• Performance evaluations: Providing objective performance evaluations that focus on specific job-related criteria lowers the impact of unconscious bias on performance evaluations.

  • Encouraging feedback: Encouraging employees to provide feedback on decisions and processes that present opportunities for creating an inclusive culture at work.

Step 3: Attract and Retain Diverse Talent

Creating an inclusive workplace starts by ensuring you have the right talent management strategies to attract and retain the most ideal employee. Begin by making sure that job postings and candidate search criteria don't have any implicit or explicit biases. Hence, you get a good mix of culture and experiences.

During interviews, record each candidate's experience and skill set. Ask standardized questions that compare apples-to-apples rather than apples-to-bananas when evaluating candidates. And consider how your communication style may impact the interview and onboarding process of applicants from different cultures or backgrounds as people express ideas differently.

Related: 4 Types of Communication Styles in the Workplace

Once you find the right candidate to join your inclusive workplace, there are still steps you must take to ensure they stay onboard:

  • Offer a competitive compensation package: The pay structure should be equitable and not biased by gender, ethnicity, disability, or affinity groups.

  • Foster relationships among employees by encouraging team-building activities or sponsoring happy hours.

  • Create flexible learning and career growth.

  • Host events celebrating diversity: Business leaders should organize events where they invite guest speakers and employees of different nationalities to share their unique perspectives on culture with others. Take advantage of global holidays like International Women's Day and Diversity Awareness Month to show the importance of an inclusive workplace.

  • Provide mentorship programs: These programs ensure that talented employees from diverse backgrounds have access to mentors to support them in their career journey.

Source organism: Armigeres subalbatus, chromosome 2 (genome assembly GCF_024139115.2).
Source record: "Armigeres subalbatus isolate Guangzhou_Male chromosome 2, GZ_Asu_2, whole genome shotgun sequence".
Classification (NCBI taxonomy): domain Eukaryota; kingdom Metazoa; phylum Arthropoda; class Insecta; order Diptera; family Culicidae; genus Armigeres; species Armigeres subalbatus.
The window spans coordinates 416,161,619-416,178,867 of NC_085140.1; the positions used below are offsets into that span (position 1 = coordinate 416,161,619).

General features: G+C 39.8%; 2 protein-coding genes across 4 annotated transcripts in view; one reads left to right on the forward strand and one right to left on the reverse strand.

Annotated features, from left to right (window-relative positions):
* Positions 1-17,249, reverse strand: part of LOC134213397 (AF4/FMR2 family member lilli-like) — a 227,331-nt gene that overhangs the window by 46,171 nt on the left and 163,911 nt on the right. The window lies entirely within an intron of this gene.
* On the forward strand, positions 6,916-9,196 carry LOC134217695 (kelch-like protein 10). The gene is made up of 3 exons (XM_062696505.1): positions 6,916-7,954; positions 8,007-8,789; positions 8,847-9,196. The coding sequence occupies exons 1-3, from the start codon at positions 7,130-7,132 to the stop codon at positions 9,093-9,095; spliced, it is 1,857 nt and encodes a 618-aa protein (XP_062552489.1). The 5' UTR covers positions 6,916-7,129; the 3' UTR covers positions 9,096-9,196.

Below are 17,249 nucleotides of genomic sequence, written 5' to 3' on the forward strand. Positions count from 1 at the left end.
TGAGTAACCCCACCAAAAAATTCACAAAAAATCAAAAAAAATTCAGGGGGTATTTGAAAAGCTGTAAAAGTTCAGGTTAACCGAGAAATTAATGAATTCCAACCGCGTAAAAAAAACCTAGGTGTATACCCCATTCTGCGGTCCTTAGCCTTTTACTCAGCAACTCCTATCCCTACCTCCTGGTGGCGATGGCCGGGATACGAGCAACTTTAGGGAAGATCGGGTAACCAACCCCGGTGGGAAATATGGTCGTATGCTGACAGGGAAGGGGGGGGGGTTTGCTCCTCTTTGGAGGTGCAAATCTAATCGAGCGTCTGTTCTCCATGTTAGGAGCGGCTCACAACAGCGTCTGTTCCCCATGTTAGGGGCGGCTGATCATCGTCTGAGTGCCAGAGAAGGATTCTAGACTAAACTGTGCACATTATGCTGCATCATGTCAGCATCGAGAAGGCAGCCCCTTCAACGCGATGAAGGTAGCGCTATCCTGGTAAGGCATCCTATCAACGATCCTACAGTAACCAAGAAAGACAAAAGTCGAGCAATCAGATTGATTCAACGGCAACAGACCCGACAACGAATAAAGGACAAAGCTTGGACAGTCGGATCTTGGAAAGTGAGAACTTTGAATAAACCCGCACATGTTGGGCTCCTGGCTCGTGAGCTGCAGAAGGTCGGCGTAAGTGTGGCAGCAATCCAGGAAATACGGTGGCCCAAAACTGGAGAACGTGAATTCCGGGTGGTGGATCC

• Listen and respond to feedback: Be receptive to feedback, especially from employee resource groups, underrepresented, or minority groups in the workplace. Employees feel valued by the company.

Step 4: Educate and Train Employees

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Building an inclusive workplace isn't just about rolling out policies and procedures. You must ensure that everyone in the workplace is educated on inclusive company values.

By providing employees with the tools they need to understand and address issues related to inclusion, companies create a more supportive, productive, collaborative environment, and safe space for all.

Types of Diversity & Inclusion Training

Diversity and inclusion training is categorized into two broad categories:

Awareness-based Training

Awareness-based training focuses on developing an understanding of equity and inclusion issues. This type of training is often used by most leaders as a starting point to help employees recognize the impact of unconscious bias and other barriers to inclusion. They include:

  • Cultural competency training: Aims to raise awareness of different cultures and backgrounds, as well as the impact of cultural differences on communication and workplace interactions. It helps employees recognize and address their biases and assumptions and build skills for working effectively with people from diverse backgrounds.

  • Gender diversity training: Focus on matters related to gender. This training helps your workforce to understand the impact of gender bias and discrimination in the workplace. They are better placed to develop strategies for fostering workplace well being for employees of all genders.

  • Disability awareness training: This training aims to equip employees with the skills and knowledge needed to foster a more inclusive environment in adherence to the disabilities act. It helps build empathy and raise awareness of the best inclusive practices for working with disabled colleagues.

Behaviour-based Training

Inclusive behavior training aims to give an employee skills and behaviours that promote a diverse workforce. Common types of behaviour-based training include:

  • Unconscious bias training: Helps employees recognize and address unconscious biases that impact decision-making and workplace interactions. It provides them with strategies for eliminating bias to create a more inclusive culture at work.

  • Inclusive language training: This training provides a guideline for employees to use language that is inclusive and respectful of all individuals, regardless of their background, identity, or disability. It helps develop strategies for using more inclusive and welcoming language while avoiding offensive or exclusionary lingo.

  • Allyship training: Encourage employees to support colleagues from underrepresented affinity groups to create more inclusive workplaces.